Overworked does not mean productive.
Why this misconception might be damaging your business… And your life.
If you are the being the victim of lack of time it is caused either by bad planning or incorrect time management.
It may seem harsh at first and this may even feel like a kick in the pants, but if you are serious about getting more productive there is no other option but to take a hard look at how you are managing your time and to make changes when necesary. But let's take a closer look at the word productive.
Productive comes from the word/verb to produce. To produce means to deliver and ship, and that is what you should focus on. Being overworked is as unproductive as doing nothing all day long and often times is quite more draining. So…
- An author who works 3 hours a day writing 4 to 6 pages can be 10 times more productive than the average worker who works 9 to 5 six times a week.
- The blogger who writes only one post a week can be ten times more engaging than the one who struggles to write something new every day.
You can work on a coal mine for 16 hours a day or in an office filling spreadsheets all day long, but this is not being productive.
What's the difference between somebody who is highly productive and someone who is not? What's the trick?
The trick is not to work more than necessary. The name of the game is to do more with less work.
Here is how you do it:
Start to focus on the things that are important and prioritize them.
Here is what I want you to do:
Open your projects folder (and you should have one) and take a hard look to all of the projects you are currently working on. Pick the ones that are the most important and pick the ones you are close to be ready to ship. Be completly honest about this.
Now, I want you to take a piece of paper (typing it is not allowed, you have to write it) and write the names of the projects which are more the most important and the ones that are almost done.
To choose if a project can be actually considered important you must consider the three following aspects:
• The level of financial revenue it can give to you.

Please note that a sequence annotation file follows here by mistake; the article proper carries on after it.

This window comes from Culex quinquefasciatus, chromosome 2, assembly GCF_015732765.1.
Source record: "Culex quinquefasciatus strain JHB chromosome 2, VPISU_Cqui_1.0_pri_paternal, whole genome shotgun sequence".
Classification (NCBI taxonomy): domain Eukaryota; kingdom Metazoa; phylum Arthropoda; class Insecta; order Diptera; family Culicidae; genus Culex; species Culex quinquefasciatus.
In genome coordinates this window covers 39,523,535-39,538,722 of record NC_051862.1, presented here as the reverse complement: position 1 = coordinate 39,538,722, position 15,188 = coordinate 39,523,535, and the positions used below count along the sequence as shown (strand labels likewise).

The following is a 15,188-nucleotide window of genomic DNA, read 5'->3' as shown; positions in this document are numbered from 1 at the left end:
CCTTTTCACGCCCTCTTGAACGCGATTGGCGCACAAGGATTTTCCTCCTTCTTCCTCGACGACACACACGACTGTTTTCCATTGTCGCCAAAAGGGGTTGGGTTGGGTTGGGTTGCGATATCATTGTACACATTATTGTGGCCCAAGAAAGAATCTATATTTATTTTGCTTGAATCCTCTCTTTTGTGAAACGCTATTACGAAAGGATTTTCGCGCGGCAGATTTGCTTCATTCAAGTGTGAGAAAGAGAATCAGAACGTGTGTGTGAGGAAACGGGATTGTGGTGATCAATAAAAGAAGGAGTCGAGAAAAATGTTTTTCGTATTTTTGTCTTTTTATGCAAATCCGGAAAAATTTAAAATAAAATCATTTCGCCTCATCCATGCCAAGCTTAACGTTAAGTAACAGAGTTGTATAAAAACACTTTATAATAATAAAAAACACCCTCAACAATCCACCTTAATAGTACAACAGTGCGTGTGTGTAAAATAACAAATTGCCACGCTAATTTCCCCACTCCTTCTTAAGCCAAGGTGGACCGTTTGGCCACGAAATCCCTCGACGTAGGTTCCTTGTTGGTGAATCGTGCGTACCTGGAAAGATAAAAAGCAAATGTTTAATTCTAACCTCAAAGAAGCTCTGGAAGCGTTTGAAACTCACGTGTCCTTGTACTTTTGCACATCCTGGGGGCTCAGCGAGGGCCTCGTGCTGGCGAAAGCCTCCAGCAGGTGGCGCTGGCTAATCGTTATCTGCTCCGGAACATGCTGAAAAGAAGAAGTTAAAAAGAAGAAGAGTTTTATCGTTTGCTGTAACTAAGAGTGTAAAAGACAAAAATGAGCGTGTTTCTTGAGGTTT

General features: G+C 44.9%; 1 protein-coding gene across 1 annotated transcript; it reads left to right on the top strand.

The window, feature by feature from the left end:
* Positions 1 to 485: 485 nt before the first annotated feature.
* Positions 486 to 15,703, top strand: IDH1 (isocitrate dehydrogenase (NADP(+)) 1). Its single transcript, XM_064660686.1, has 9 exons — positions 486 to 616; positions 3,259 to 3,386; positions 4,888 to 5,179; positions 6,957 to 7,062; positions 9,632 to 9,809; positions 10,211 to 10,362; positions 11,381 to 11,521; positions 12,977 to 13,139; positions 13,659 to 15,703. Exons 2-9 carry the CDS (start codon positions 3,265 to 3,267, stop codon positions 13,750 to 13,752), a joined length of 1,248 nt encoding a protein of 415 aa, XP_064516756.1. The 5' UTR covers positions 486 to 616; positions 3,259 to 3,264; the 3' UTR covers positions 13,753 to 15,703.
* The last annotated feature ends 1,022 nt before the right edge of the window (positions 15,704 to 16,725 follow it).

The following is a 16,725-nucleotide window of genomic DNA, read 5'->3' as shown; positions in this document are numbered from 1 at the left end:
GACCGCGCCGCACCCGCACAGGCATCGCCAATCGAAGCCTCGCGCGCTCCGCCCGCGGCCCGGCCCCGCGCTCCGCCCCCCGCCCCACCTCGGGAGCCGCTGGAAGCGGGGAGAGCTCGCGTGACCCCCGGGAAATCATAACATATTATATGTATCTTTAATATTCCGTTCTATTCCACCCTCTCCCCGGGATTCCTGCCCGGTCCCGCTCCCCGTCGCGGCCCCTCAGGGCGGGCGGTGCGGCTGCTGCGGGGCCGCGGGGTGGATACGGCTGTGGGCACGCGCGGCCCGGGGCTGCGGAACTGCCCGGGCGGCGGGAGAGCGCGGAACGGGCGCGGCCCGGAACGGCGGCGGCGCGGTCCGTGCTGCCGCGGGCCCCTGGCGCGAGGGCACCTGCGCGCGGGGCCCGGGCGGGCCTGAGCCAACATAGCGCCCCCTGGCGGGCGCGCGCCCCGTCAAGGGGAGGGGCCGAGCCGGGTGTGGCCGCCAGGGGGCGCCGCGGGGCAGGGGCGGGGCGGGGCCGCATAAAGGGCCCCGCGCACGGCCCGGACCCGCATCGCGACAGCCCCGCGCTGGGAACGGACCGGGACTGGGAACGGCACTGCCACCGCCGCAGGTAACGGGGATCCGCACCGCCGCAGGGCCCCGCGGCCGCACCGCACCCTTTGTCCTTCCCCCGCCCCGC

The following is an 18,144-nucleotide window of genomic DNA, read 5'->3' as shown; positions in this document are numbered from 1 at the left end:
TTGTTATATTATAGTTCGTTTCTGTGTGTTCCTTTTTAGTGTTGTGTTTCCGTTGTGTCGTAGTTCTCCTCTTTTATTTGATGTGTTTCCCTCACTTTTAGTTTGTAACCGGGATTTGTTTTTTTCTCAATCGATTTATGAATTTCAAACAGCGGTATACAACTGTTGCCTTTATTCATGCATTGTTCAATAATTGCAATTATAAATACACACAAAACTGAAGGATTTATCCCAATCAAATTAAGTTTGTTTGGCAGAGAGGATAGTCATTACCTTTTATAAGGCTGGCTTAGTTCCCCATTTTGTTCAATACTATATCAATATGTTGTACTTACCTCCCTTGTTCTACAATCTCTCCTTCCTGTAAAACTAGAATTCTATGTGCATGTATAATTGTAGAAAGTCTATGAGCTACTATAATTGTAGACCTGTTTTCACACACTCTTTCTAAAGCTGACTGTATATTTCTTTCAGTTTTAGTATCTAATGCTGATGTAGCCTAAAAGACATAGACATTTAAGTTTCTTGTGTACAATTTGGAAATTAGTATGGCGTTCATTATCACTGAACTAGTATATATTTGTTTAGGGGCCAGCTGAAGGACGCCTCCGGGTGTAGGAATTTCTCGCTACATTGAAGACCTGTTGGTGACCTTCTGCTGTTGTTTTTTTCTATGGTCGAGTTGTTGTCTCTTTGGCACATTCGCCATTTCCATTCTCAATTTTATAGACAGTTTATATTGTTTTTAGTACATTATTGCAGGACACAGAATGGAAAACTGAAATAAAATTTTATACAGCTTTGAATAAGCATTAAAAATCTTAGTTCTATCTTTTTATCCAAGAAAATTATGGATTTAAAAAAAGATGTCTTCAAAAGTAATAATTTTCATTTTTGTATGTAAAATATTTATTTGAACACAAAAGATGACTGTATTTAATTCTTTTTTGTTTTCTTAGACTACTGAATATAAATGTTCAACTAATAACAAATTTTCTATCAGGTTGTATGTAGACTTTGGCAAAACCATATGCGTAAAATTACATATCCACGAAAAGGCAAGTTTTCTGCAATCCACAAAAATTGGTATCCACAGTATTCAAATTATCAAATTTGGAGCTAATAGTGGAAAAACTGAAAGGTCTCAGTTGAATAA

• The scale of the project.
• The level of fulfillment it will bring to your life.
The point of this exercise is to prioritize those projects which are not only going to get you more impact in the financial aspect of your life but in the personal aspect as well. They are both as important.
Once you know which projects are the most important you must start working on them.
Well, all of this sounds pretty legit. I get it, but now I have another question and that is…
How do you stay productive in these projects?
Well, we need to go back to that list.
Now, I want you to write down those tasks that are important and that have to get done or the project won’t see the light of day. And…
Trash those activities that take your time away and are NOT bringing you closer to your goals.
Organizing you email filters or moving your folders into your dropbox account are not important. At the end of the day they are nothing but optional tasks.
It is easy to fall in the assumption that the more you work and the more you feel busy the more productive you are, but this is a lie.
The trick to “get” more time is to do less.
There are two principles to achieve “having” more time and these are:
• Do what is important.
• Do not do what is not important. (Duh!)
The best way I have found to achieve this is to ask myself the following question everyday. I want you to ask yourself the same questions:
If I could get done one single thing done today, what would that thing be?
Once you have the answer get it done.
I will leave you with a last thought.
Do not try to do more things or multitask. Just get the important tasks done.